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US Congress Passes Bill To Allow FBI To Conduct Warrantless Searches Under FISA Section 702, Allowing Electronic Data To Be Monitored

by Jacob M. Thompson


Last week the United States House of Representatives renewed a law that allows the Federal Bureau of Investigation (FBI) to conduct invasive searches on Americans without a warrant, which means that all electronic records and telecommunications (foreign and domestic) are available at the FBI’s disposal, in the name of preventing terrorism.

Receiving very little mainstream coverage, a bipartisan Congress voted to 273-147 to renew the deep surveillance clause under the Foreign Intelligence Surveillance Act (FISA), Section 702. This clause comes up for renewal every five years to allow representatives to debate its necessity. This time, in order to sway over some Republicans, the renewal date was lowered to two years.

But before the final vote was taken, an amendment was proposed that forces the FBI to obtain a warrant to access these critical records and communications, but was deadlocked at 212-212, with Republican Speaker of the House Mike Johnson acting as the tiebreaker to shootdown the amendment.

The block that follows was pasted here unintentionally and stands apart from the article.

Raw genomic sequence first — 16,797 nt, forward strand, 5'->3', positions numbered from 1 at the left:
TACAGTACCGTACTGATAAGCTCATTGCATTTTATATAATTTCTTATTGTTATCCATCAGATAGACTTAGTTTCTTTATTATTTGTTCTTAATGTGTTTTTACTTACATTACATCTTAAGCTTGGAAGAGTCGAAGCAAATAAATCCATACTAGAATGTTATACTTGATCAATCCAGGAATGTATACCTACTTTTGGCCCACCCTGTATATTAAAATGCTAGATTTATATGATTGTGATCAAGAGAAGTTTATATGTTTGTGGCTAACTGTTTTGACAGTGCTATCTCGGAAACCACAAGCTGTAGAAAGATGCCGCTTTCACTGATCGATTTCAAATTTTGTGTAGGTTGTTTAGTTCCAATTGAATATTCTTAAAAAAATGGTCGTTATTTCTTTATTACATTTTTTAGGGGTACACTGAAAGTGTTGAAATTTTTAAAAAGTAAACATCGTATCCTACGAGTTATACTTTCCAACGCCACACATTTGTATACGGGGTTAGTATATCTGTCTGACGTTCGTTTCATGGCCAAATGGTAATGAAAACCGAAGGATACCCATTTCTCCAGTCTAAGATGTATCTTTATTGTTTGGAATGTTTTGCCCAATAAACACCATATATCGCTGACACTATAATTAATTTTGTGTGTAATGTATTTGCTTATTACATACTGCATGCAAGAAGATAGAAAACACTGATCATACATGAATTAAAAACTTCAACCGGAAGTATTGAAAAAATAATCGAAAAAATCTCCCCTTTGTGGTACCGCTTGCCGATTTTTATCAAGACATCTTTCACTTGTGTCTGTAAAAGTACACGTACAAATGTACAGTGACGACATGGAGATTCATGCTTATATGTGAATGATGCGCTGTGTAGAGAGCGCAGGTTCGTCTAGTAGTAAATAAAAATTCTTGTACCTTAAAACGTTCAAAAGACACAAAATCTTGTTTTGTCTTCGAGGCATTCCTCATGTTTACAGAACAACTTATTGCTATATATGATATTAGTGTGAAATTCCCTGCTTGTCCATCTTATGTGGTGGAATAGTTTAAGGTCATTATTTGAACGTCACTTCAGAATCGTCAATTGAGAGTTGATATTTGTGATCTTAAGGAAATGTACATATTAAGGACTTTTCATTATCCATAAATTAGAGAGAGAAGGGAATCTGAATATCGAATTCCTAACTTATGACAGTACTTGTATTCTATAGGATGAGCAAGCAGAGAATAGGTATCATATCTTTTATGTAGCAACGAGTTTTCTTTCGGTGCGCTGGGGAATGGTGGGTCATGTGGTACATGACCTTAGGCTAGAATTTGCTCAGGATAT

Johnson had previously signaled that he was against this loophole the FISA act granted, and was prepared to vote against it, but in the days leading up to the vote he explained that he was convinced to change his tune.

When I was a member of [the House Judiciary Committee], I saw the abuses of the FBI, the terrible abuses over and over and over … and then when I became speaker, I went to the SCIF and got the confidential briefing on sort of the other perspective on that to understand the necessity of section 702 of FISA and how important it is for national security. And it gave me a different perspective.

Johnson said, CNN reported.


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